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Report Examines Alternate Hours-of-Service Options

A report regarding a solution to the hours-of-service dilemma recently uncovered inadequacies in all of the federal government's proposed plans.

Released Sept. 10, the report was assembled by the Transportation Research Institute of the Regents of the University of Michigan.  It includes information from experts in truck and traffic safety, human factors, and sleep and fatigue.

"Potential Hours-of-Service Regulations for Commercial Drivers," prepared under contract for the Federal Highway Administration, states that none of the hours-of-service options examined met all of the criteria the expert panel deemed to be most important.

The group judged four alternate policies (lettered B through E) based on several criteria, including:  continuous time off duty, adequacy of recovery time at week's end, limits on total on-duty time, etc.

None of the four alternates adequately addressed the panel's concerns about split shift drivers, use of a sleeper, foreknowledge of work schedule, or limiting the amount of nighttime driving allowed.  They did, however, all adopt a 24-hour cycle.

The current 18-hour cycle received an extremely poor rating.  The report concluded that this cycle, "fails on every criterion identified by the panel as important for a reasonable hours-of-service policy."

All of the other options scored higher, but still received comments such as "not acceptable," and "includes many major short-comings."

The various options submitted for evaluation by the FHWA are outlined in the chart at the bottom of this page.

In addition to evaluating the current and alternate policies, the committee formulated an "ideal" by which all criteria were successfully met.   This "Option F" would allow for 12 hours of on-duty time (all of which may be spent driving), and 12 hours off-duty.  Drivers would have to limit their midnight to 6 a.m. driving to 18 hours in a six-day period.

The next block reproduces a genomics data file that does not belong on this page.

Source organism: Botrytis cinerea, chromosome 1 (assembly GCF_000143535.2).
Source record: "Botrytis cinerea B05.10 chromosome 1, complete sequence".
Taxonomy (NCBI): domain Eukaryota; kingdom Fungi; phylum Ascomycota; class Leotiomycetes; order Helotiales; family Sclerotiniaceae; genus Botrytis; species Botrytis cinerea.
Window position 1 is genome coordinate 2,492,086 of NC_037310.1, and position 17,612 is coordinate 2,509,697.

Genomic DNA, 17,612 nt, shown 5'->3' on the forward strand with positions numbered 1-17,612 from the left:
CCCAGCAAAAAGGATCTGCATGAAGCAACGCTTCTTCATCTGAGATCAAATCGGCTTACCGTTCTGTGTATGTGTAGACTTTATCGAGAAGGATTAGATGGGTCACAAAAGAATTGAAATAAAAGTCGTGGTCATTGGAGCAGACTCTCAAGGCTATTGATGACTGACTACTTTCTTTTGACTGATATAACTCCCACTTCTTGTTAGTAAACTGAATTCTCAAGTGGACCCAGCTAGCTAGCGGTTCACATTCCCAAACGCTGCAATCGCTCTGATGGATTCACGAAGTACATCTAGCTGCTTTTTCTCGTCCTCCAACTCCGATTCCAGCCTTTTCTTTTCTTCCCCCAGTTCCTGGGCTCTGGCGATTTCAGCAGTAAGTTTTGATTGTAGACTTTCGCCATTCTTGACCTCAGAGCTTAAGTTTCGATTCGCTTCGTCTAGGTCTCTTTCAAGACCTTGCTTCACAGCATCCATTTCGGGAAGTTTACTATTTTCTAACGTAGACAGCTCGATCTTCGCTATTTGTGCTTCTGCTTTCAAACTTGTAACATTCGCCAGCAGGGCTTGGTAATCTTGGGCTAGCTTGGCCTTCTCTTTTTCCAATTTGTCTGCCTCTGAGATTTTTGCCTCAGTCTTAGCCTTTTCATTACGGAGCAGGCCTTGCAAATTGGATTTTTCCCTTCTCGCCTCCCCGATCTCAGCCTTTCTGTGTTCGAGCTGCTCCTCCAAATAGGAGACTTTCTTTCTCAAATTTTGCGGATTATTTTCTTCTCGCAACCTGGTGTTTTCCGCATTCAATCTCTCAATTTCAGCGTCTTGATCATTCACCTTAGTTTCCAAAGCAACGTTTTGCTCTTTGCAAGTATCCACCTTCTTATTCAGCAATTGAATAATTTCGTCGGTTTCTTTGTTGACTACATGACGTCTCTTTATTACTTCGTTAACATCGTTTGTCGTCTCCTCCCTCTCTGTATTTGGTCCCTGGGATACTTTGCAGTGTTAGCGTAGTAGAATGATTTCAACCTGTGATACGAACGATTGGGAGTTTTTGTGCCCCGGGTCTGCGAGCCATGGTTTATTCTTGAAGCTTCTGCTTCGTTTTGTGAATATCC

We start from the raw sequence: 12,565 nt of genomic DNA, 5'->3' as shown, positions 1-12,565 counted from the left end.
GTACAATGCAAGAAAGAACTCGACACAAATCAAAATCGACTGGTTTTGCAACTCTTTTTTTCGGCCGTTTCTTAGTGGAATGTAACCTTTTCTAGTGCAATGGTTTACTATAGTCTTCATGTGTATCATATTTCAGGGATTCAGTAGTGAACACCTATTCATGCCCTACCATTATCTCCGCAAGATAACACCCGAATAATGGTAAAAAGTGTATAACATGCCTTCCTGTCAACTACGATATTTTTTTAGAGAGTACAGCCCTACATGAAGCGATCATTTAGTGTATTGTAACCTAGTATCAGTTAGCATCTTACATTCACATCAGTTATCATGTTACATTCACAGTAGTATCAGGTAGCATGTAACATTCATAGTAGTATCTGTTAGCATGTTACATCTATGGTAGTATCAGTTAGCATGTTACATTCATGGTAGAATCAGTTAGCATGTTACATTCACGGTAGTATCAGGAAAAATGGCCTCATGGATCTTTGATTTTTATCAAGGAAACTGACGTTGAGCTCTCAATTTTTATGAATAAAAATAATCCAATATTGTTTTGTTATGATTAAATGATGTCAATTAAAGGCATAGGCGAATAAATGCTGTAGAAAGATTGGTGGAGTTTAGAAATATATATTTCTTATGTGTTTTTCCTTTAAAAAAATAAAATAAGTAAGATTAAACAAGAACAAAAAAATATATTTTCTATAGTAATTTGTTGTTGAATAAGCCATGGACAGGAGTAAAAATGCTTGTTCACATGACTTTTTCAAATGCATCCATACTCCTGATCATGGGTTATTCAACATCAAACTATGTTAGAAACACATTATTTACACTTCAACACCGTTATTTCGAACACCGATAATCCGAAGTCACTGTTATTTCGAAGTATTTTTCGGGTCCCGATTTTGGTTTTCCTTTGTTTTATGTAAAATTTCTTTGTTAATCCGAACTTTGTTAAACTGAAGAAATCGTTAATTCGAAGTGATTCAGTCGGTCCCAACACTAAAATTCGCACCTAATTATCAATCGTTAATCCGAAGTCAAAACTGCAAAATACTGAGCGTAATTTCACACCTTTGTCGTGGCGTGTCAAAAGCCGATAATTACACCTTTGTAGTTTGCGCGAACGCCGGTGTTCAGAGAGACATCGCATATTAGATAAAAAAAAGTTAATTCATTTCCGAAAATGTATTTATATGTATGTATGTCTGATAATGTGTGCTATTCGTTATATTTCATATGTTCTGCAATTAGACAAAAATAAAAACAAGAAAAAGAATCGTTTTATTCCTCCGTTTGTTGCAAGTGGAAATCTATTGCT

While Option F did allow for extended driving time and sufficient resting periods, the panel acknowledges that restricting the amount of night driving could yield more accidents, because drivers would be forced to travel during daylight, when highways are more congested.

"We do not present this option as the one that should be adopted." the report states. "Rather, it is our attempt to translate the scientific evidence...into a workable policy."

George Reagle, associate administrator of the Office of Motor Carriers, declined to speculate on a specific date for Notice of Proposed Rule Making.   However, he says feedback on the study has been plentiful.

"We have received and are analyzing approximately 1,600 comments,"  he says.  "Hours of service remains a high priority for us and we are moving with all due speed."

Land Line asked Reagle if the options examined by the panel are the only options under consideration by the FHWA. "No, absolutely not," said Reagle.   "We're concentrating on the importance of rest cycles rather than work cycles.   We must have a cycle based on a 24-hour clock and al the scientific evidence relating to fatigue available to us.  And we must look at all the different types of operations within the industry.  What may be the safest solution for one operation may not be the safest option for another type of operation."  LL 

Jason Cisper        

Option B requires a minimum of nine consecutive hours off duty for sleep and one hour for personal time, and 14 hours of on-duty time (12 of which may be used for drive time).   Additionally, the cumulative on-duty time is limited over a two-week time frame to 140 hours with a 24-hour break every six days.

Option C differs slightly from option B.  It increased the minimum additional hours off duty allowed for personal time from one hour to two hours.  On-duty time is reduced from 14 hours to 13 hours, with 12 hours of drive time.  Drivers can accumulate up to 72 hours of on-duty time in a six-day period.  At the end of the six days, the driver will be required to rest between 36 and 84 hours (allowing two midnight to 6 a.m. sleeping periods) before starting over.

Option D provides for nine consecutive hours off duty for sleep and three hours of personal time.   On-duty time is a maximum of 12 hours, all of which can be used for drive time.   A maximum of 72 hours can be accumulated over a six-day period, followed by a minimum break of 36 hours, followed by 48 more on-duty driving hours, and a minimum break of 84 hours.   

Option E also calls for nine consecutive hours off duty for sleep and three hours personal time.   Twelve hours can be spent on duty;  a maximum of 10 hours can be used for drive time.  The policy is based on a two-week cycle, allowing 72 hours in six days followed by a rest period that includes two uninterrupted periods of time from midnight to 6 a.m.

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